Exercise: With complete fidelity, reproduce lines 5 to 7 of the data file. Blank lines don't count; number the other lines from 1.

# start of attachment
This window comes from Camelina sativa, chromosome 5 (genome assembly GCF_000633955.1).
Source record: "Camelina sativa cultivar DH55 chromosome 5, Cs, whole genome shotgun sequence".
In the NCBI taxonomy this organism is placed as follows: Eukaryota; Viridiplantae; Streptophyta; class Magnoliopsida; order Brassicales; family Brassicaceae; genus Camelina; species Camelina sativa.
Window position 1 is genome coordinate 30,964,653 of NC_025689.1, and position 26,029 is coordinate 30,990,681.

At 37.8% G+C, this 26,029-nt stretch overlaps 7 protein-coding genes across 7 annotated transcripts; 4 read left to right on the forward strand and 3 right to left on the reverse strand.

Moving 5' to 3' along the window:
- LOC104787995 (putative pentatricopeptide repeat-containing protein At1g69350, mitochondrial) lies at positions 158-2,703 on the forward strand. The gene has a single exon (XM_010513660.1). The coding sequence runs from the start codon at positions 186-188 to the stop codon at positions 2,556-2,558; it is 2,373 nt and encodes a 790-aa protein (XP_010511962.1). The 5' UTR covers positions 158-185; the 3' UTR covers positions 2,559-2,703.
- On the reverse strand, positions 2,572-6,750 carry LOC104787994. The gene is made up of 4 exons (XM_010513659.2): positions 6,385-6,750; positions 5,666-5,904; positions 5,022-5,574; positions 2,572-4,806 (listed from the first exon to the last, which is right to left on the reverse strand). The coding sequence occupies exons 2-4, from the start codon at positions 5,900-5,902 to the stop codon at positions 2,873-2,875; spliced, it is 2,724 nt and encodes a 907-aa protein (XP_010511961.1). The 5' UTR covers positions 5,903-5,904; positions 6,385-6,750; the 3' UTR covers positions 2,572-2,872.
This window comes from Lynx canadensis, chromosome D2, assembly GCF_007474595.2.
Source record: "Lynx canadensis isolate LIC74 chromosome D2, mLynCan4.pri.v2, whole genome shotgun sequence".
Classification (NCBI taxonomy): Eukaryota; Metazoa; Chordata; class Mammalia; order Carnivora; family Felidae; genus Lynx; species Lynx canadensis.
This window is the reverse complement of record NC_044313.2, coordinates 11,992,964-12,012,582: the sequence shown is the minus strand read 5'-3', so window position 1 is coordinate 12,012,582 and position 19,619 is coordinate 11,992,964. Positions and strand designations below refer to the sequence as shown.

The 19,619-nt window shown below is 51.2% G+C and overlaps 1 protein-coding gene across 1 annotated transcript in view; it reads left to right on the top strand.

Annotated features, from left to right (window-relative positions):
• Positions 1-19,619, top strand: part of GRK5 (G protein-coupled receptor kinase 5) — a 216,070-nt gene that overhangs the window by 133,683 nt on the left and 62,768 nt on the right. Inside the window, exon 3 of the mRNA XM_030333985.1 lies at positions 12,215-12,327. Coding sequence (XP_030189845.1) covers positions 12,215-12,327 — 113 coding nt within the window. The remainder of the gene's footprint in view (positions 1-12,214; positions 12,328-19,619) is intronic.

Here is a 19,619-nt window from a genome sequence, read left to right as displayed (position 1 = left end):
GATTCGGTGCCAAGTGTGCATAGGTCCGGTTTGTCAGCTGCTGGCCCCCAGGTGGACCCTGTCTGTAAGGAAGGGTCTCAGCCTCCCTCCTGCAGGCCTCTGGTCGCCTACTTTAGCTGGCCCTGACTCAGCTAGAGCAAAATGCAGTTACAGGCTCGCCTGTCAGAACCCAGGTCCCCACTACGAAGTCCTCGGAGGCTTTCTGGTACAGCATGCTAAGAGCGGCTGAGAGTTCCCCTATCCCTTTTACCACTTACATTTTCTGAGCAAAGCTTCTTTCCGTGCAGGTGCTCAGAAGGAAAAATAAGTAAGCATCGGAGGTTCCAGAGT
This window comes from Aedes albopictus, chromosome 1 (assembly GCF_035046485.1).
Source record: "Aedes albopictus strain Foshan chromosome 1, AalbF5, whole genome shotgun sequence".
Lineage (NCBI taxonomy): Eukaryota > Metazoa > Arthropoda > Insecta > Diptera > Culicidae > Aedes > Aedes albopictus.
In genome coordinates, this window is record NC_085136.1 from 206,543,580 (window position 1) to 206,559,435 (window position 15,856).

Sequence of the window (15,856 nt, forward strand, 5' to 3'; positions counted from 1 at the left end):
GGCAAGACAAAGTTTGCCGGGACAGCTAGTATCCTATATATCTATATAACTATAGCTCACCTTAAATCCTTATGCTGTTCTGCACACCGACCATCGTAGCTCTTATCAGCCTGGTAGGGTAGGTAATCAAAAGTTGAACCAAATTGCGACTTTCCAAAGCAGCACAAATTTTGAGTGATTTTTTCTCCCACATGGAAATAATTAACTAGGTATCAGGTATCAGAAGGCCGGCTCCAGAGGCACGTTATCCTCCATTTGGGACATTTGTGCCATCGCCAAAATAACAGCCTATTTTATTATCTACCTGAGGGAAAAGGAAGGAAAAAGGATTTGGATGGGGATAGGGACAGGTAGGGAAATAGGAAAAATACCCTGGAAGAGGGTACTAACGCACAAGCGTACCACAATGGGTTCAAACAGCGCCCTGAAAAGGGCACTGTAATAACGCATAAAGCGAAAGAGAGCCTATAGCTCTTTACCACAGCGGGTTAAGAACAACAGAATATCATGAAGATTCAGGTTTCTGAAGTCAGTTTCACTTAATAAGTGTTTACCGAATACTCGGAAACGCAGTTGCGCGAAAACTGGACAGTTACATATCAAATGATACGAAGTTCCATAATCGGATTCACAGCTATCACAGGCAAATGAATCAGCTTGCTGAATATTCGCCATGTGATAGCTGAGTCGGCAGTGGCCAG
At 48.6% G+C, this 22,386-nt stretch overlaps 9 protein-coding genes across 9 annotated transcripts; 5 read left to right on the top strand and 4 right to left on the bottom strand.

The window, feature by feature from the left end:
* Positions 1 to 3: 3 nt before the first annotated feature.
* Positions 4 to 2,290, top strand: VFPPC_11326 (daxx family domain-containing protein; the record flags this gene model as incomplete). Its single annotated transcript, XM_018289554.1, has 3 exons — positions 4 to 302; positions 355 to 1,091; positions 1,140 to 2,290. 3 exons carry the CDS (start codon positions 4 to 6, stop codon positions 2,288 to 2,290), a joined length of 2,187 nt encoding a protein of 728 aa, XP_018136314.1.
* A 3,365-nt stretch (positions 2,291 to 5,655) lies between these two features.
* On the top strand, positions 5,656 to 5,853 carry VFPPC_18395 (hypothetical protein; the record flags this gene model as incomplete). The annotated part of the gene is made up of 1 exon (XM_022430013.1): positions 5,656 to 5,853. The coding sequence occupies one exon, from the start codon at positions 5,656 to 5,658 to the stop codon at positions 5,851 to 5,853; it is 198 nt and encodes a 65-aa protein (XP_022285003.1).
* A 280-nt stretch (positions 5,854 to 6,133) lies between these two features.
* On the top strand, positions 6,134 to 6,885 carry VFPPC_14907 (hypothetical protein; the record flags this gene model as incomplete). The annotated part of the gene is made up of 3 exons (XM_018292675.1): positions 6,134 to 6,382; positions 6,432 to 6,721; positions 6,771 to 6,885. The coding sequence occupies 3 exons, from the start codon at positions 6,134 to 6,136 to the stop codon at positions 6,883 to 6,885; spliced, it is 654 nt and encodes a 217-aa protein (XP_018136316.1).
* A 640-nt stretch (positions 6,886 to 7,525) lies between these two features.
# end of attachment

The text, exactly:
At 37.8% G+C, this 26,029-nt stretch overlaps 7 protein-coding genes across 7 annotated transcripts; 4 read left to right on the forward strand and 3 right to left on the reverse strand.

Moving 5' to 3' along the window:
- LOC104787995 (putative pentatricopeptide repeat-containing protein At1g69350, mitochondrial) lies at positions 158-2,703 on the forward strand. The gene has a single exon (XM_010513660.1). The coding sequence runs from the start codon at positions 186-188 to the stop codon at positions 2,556-2,558; it is 2,373 nt and encodes a 790-aa protein (XP_010511962.1). The 5' UTR covers positions 158-185; the 3' UTR covers positions 2,559-2,703.